1
$\begingroup$

In both chlorobenzene and fluorobenzene, both the halogens show a −I effect where fluorine has more electron withdrawing effect than chlorine.

Now, if we consider the mesomeric/resonance effect, both show +M/+R effect. On comparison of resonance effect and inductive effect, resonance effect dominates over inductive effect. Then:

  1. Why does −I effect dominates over +M/+R effect of chloro and fluoro group in the case of chlorobenzene and fluorobenzene? Give reason.

I know that the −I effect dominates over the +M/+R effect of the chlorine and fluorine substituents in case of chlorobenzene and fluorobenzene. Now, on the basis of this chlorobenzene should be more reactive for electrophilic aromatic substitution reaction than fluorobenzene (as −I effect: $\ce{-F~ >~ -Cl}$). But, it is not true though vice-versa is true.

  1. Why is fluorobenzene more reactive for electrophilic aromatic substitution reaction than chlorobenzene? Give reason.
$\endgroup$
9
$\begingroup$

We need some data to answer your question. As presented in this earlier answer (which is also relevant to this question), here are the relative rates for electrophilic aromatic nitration of the halobenzenes compared to benzene itself.

\begin{array}{|c|c|c|c|} \hline \ce{Ar-X} & \text{Relative Rate} \\ \hline \ce{Ar-H} & 1.0 \\ \hline \ce{Ar-F} & 0.11 \\ \hline \ce{Ar-Cl} & 0.02 \\ \hline \ce{Ar-Br} & 0.06 \\ \hline \ce{Ar-I} & 0.13 \\ \hline \end{array}

You are correct that inductive and resonance effects operate in opposite directions here. All of the halogens are more electronegative than hydrogen so they inductively remove electron density from the aromatic ring and tend to slow the reaction down. Whereas resonance effects would donate electron density into the aromatic ring and speed the reaction up.

However it is not correct to say

On comparison of resonance effect and inductive effect, resonance effect dominates over inductive effect

Here is a series where inductive effects play a larger role than resonance effects. This is why all of the halobenzenes react more slowly than benzene itself.

In fluorobenzene the overlap between carbon 2p and fluorine 2p orbitals is very effective, but the carbon 2p orbital cannot overlap as effectively with higher p orbitals (e.g. chlorine 3p, bromine 4p, etc.). It is the stronger resonance contribution from this effective electron donating resonance interaction with fluorine that makes fluorobenzene more reactive towards electrophilic aromatic substitution than chlorobenzene.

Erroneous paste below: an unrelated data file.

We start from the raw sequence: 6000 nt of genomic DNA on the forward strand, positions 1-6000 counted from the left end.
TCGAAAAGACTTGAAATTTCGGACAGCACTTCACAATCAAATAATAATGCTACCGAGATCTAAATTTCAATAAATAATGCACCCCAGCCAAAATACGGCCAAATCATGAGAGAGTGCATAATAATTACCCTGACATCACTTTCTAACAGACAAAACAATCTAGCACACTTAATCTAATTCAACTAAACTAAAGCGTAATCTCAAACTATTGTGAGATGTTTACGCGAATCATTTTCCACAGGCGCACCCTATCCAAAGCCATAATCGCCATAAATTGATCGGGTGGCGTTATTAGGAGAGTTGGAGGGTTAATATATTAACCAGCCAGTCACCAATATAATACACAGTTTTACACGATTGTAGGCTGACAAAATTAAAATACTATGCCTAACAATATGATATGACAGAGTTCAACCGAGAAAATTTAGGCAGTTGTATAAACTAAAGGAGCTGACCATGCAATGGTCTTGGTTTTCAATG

The electrophilic reactivity of the other halobenzenes is also controlled by a blend of resonance and inductive effects. As we move down the series from chlorine to iodine the electronegativity decreases and the strength of the electron withdrawing inductive effect also decreases - this should speed up the rate of reaction. However the strength of the resonance effect also decreases due to less effective orbital overlap between halogen and carbon - this should slow the reaction down. Looking at the data we can see that the reaction rate slowly increases as we move from chlorine to iodine, suggesting that the inductive effect is still the primary effect with resonance, as expected due to poorer overlap, still playing a secondary role.

$\endgroup$
  • $\begingroup$ "It is the stronger resonance contribution from this effective electron donating resonance interaction with fluorine that makes fluorobenzene more reactive" But isn't the electronegativity of fluorine more than that of chlorine? So, shouldn't the "effective electron resonance interaction" be nullified? We already know that all halobenzenes react in EAS at a much lower rate than benzene, so the rings are indeed deactivated. But how can we predict theoretically whether mesomeric effect of F dominates over Cl or whether more EN of F dominates over Cl? $\endgroup$ – Gaurang Tandon Mar 2 '18 at 7:31
  • $\begingroup$ In this answer also, you have said that "we need some data." Apparently there's no way to do this comparison theoretically... $\endgroup$ – Gaurang Tandon Mar 2 '18 at 7:42
0
$\begingroup$

Since in case of halogens, because of their exceptionally high electronegativity, Inductive effect dominates over resonance . In case of flurobenzene though - I effect is the strongest but because of great 2p-2p orbital overlap between F and carbon + r effect decrease the -I effect to a great extent, making it the least deactivating group. In case of idobenzene -I effect though greater than resonance but is not that prominent because of comparirively poor electronegativity and also because of poor 5p-2p overlap with the carbon atom , the group become more deactivating than Flourine. Similary comparing the values of -I and + r effect for chloro and idobenzene the order comes out to be as follows ORDER OF DEACTIVATING GROUPS- Fidobenzene>chlorobenzene>bromobenzene

$\endgroup$
  • 2
    $\begingroup$ Could you revise fidobenzene? $\endgroup$ – A.K. Aug 22 '18 at 15:49

Your Answer

By clicking “Post Your Answer”, you agree to our terms of service, privacy policy and cookie policy

Not the answer you're looking for? Browse other questions tagged or ask your own question.